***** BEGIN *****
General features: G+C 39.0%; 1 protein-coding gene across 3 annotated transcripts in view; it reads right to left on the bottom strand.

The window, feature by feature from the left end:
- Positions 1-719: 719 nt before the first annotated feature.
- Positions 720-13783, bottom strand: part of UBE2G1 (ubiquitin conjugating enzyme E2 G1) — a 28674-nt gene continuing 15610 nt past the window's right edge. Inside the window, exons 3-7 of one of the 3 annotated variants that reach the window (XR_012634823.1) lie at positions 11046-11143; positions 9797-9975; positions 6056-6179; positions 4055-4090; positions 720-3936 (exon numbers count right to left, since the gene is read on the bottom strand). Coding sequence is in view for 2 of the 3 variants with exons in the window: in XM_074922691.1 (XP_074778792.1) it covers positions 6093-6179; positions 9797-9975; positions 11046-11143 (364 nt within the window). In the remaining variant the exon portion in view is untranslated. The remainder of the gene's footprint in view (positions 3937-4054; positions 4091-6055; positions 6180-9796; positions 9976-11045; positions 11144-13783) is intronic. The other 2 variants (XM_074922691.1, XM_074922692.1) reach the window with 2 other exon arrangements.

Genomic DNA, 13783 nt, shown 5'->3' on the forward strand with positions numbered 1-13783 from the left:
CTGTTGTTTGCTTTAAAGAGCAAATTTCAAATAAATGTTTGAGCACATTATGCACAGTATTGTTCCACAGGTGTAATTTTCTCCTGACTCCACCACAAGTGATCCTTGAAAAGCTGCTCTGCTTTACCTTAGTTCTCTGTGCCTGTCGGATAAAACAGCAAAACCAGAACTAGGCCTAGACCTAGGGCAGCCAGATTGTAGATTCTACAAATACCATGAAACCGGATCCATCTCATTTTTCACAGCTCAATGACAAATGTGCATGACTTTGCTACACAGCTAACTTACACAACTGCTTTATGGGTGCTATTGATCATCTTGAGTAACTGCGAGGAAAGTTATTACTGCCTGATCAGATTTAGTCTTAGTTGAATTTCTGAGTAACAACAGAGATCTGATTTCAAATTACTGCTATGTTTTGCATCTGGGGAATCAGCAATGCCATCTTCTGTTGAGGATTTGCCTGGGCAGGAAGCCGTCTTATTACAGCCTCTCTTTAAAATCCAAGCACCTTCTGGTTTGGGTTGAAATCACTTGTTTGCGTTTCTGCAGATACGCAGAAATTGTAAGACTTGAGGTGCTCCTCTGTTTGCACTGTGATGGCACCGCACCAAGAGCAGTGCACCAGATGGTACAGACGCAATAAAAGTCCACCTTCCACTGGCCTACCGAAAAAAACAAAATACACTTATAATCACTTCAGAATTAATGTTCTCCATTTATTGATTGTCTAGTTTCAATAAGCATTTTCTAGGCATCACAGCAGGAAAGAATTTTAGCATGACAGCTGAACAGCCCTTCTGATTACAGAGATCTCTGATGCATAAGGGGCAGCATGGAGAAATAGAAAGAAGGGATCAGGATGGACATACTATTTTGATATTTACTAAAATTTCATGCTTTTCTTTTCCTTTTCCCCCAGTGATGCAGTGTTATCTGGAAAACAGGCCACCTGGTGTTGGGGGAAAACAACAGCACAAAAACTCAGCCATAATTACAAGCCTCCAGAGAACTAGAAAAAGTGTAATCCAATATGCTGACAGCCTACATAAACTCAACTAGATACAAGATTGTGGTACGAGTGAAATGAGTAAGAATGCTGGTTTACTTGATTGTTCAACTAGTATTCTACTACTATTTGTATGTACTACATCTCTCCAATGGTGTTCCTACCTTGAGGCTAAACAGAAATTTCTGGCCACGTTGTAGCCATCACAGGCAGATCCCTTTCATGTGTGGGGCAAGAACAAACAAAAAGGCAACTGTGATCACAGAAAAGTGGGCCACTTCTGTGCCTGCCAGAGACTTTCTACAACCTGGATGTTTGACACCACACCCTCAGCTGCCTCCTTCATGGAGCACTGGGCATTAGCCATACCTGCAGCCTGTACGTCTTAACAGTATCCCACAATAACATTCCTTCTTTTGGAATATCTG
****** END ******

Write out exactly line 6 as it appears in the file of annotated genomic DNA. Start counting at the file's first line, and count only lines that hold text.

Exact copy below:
CTGTTGTTTGCTTTAAAGAGCAAATTTCAAATAAATGTTTGAGCACATTATGCACAGTATTGTTCCACAGGTGTAATTTTCTCCTGACTCCACCACAAGTGATCCTTGAAAAGCTGCTCTGCTTTACCTTAGTTCTCTGTGCCTGTCGGATAAAACAGCAAAACCAGAACTAGGCCTAGACCTAGGGCAGCCAGATTGTAGATTCTACAAATACCATGAAACCGGATCCATCTCATTTTTCACAGCTCAATGACAAATGTGCATGACTTTGCTACACAGCTAACTTACACAACTGCTTTATGGGTGCTATTGATCATCTTGAGTAACTGCGAGGAAAGTTATTACTGCCTGATCAGATTTAGTCTTAGTTGAATTTCTGAGTAACAACAGAGATCTGATTTCAAATTACTGCTATGTTTTGCATCTGGGGAATCAGCAATGCCATCTTCTGTTGAGGATTTGCCTGGGCAGGAAGCCGTCTTATTACAGCCTCTCTTTAAAATCCAAGCACCTTCTGGTTTGGGTTGAAATCACTTGTTTGCGTTTCTGCAGATACGCAGAAATTGTAAGACTTGAGGTGCTCCTCTGTTTGCACTGTGATGGCACCGCACCAAGAGCAGTGCACCAGATGGTACAGACGCAATAAAAGTCCACCTTCCACTGGCCTACCGAAAAAAACAAAATACACTTATAATCACTTCAGAATTAATGTTCTCCATTTATTGATTGTCTAGTTTCAATAAGCATTTTCTAGGCATCACAGCAGGAAAGAATTTTAGCATGACAGCTGAACAGCCCTTCTGATTACAGAGATCTCTGATGCATAAGGGGCAGCATGGAGAAATAGAAAGAAGGGATCAGGATGGACATACTATTTTGATATTTACTAAAATTTCATGCTTTTCTTTTCCTTTTCCCCCAGTGATGCAGTGTTATCTGGAAAACAGGCCACCTGGTGTTGGGGGAAAACAACAGCACAAAAACTCAGCCATAATTACAAGCCTCCAGAGAACTAGAAAAAGTGTAATCCAATATGCTGACAGCCTACATAAACTCAACTAGATACAAGATTGTGGTACGAGTGAAATGAGTAAGAATGCTGGTTTACTTGATTGTTCAACTAGTATTCTACTACTATTTGTATGTACTACATCTCTCCAATGGTGTTCCTACCTTGAGGCTAAACAGAAATTTCTGGCCACGTTGTAGCCATCACAGGCAGATCCCTTTCATGTGTGGGGCAAGAACAAACAAAAAGGCAACTGTGATCACAGAAAAGTGGGCCACTTCTGTGCCTGCCAGAGACTTTCTACAACCTGGATGTTTGACACCACACCCTCAGCTGCCTCCTTCATGGAGCACTGGGCATTAGCCATACCTGCAGCCTGTACGTCTTAACAGTATCCCACAATAACATTCCTTCTTTTGGAATATCTG